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Emperor Vs. Shinvar Birsha - Court Judgment

LegalCrystal Citation
SubjectCriminal
CourtMumbai
Decided On
Case NumberCriminal Referances Nos. 106 and 107 of 1913
Judge
Reported inAIR1914Bom179(1); (1914)16BOMLR203
AppellantEmperor
RespondentShinvar Birsha; And; Loria ZardiA.
Excerpt:
.....exclusively to the powers of the high court of correcting sentences of the lower courts where the sentences ought to be deterrent. in a case of that kind, where the prosecuting authorities think that a sentence ought to be deterrent, they ought to put before the trying court those circumstances on which they rely and they ought to ask the trying court to impose a sentence which will servo the purpose that they think should be served. - maharashtra scheduled castes, scheduled tribes, de-notified tribes (vimukta jatis), nomadic tribes, other backward classes and special backward category (regulation of issuance and verification of) caste certificate act (23 of 2001), sections 6 & 10: [s.b. mhase, a.p. deshpande & p.b. varale, jj] caste certificate petitioner seeking appointment against..........together. in each case the penalty is a fine of rs. 100 and in each case the district magistrate thinks that the penalty is insufficient for the offence.2. we quite agree that the penalty does appear to be insufficient. the offence is represented to be one that is frequently committed and seldom discovered, or rather it is seldom that a conviction can be obtained against the offender. in one case, however, of the same kind (reference no. 102 of 1913), we have made an example of the convicted person by sentencing him to a substantial term of imprisonment. in that case the fine was only rs. 30 as against rs. 100, in each of the present cases. bearing that in mind and in the hope that the one case in which we have made an example will serve as a warning, we refrain from enhancing.....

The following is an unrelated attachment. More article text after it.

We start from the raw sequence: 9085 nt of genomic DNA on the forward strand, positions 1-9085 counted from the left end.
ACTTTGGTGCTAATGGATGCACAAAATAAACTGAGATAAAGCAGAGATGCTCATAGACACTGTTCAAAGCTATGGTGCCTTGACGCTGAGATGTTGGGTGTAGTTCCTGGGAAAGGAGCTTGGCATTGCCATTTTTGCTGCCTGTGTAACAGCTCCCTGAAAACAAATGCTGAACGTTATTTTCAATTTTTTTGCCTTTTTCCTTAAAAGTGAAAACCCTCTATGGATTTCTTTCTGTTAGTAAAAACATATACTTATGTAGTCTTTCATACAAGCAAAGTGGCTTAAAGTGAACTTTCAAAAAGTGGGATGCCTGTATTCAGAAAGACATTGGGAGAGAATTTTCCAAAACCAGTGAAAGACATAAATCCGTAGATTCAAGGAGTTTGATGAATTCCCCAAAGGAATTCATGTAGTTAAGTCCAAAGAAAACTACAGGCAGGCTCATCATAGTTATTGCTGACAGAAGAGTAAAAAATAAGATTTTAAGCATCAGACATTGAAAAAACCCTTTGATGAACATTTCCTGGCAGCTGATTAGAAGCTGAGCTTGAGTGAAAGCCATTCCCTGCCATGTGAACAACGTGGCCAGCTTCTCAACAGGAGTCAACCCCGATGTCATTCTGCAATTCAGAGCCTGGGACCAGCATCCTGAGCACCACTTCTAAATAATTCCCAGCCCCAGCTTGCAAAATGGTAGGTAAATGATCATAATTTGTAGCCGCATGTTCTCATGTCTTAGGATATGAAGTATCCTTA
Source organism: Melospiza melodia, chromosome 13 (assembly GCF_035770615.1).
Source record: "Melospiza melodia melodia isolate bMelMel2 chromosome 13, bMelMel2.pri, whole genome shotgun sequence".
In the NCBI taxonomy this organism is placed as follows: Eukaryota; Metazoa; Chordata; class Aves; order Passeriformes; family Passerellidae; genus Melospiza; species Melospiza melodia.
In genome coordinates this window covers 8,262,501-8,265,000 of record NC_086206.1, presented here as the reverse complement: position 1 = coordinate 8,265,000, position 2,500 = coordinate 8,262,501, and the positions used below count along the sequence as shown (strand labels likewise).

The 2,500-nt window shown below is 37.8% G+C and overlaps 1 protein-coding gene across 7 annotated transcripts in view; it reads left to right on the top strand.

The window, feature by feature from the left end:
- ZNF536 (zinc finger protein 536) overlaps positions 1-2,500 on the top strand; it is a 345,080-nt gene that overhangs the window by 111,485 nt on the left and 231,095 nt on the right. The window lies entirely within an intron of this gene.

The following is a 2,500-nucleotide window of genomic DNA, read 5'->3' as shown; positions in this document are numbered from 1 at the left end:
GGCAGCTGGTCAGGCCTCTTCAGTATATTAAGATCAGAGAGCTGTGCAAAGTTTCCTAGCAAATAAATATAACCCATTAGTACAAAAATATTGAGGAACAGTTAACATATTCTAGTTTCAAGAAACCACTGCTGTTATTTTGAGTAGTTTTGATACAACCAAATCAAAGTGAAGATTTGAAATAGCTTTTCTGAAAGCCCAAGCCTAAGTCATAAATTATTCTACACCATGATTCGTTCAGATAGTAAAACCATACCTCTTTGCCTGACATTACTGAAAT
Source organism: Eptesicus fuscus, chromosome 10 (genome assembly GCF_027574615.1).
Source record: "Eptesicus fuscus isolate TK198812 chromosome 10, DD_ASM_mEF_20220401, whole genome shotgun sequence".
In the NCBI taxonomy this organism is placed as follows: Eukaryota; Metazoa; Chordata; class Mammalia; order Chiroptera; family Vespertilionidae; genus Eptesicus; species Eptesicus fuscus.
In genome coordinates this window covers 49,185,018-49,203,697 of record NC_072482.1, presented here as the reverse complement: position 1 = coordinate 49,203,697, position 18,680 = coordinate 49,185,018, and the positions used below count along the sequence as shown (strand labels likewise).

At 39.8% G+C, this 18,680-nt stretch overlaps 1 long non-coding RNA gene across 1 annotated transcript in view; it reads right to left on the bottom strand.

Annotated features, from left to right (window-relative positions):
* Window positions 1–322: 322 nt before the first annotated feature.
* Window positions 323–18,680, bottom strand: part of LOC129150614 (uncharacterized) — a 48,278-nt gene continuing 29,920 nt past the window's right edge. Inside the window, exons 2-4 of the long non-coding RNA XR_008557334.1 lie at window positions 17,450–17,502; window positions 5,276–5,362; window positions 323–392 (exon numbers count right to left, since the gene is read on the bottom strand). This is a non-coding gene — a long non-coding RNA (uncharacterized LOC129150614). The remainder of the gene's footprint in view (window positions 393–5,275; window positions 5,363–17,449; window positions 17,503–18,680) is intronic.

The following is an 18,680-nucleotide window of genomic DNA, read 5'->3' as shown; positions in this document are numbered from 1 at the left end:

Judgment:

1. We can deal with these two references together. In each case the penalty is a fine of Rs. 100 and in each case the District Magistrate thinks that the penalty is insufficient for the offence.

2. We quite agree that the penalty does appear to be insufficient. The offence is represented to be one that is frequently committed and seldom discovered, or rather it is seldom that a conviction can be obtained against the offender. In one case, however, of the same kind (Reference No. 102 of 1913), we have made an example of the convicted person by sentencing him to a substantial term of imprisonment. In that case the fine was only Rs. 30 as against Rs. 100, in each of the present cases. Bearing that in mind and in the hope that the one case in which we have made an example will serve as a warning, we refrain from enhancing sentences in these two cases.

3. We must again call attention to a matter which in other cases we have mentioned already and it is this. It is very undesirable to trust exclusively to our powers of correcting sentences of the lower Courts where the sentences ought to be deterrent. In a case of that kind where the prosecuting authorities think that a sentence ought to be deterrent, they ought to put before the trying Court those circumstances on which they rely and they ought to ask the trying Court to impose a sentence which will serve the purpose that they think should be served. If this is done, as it ought to be done, there will be fewer of these references to us for enhancing sentences.


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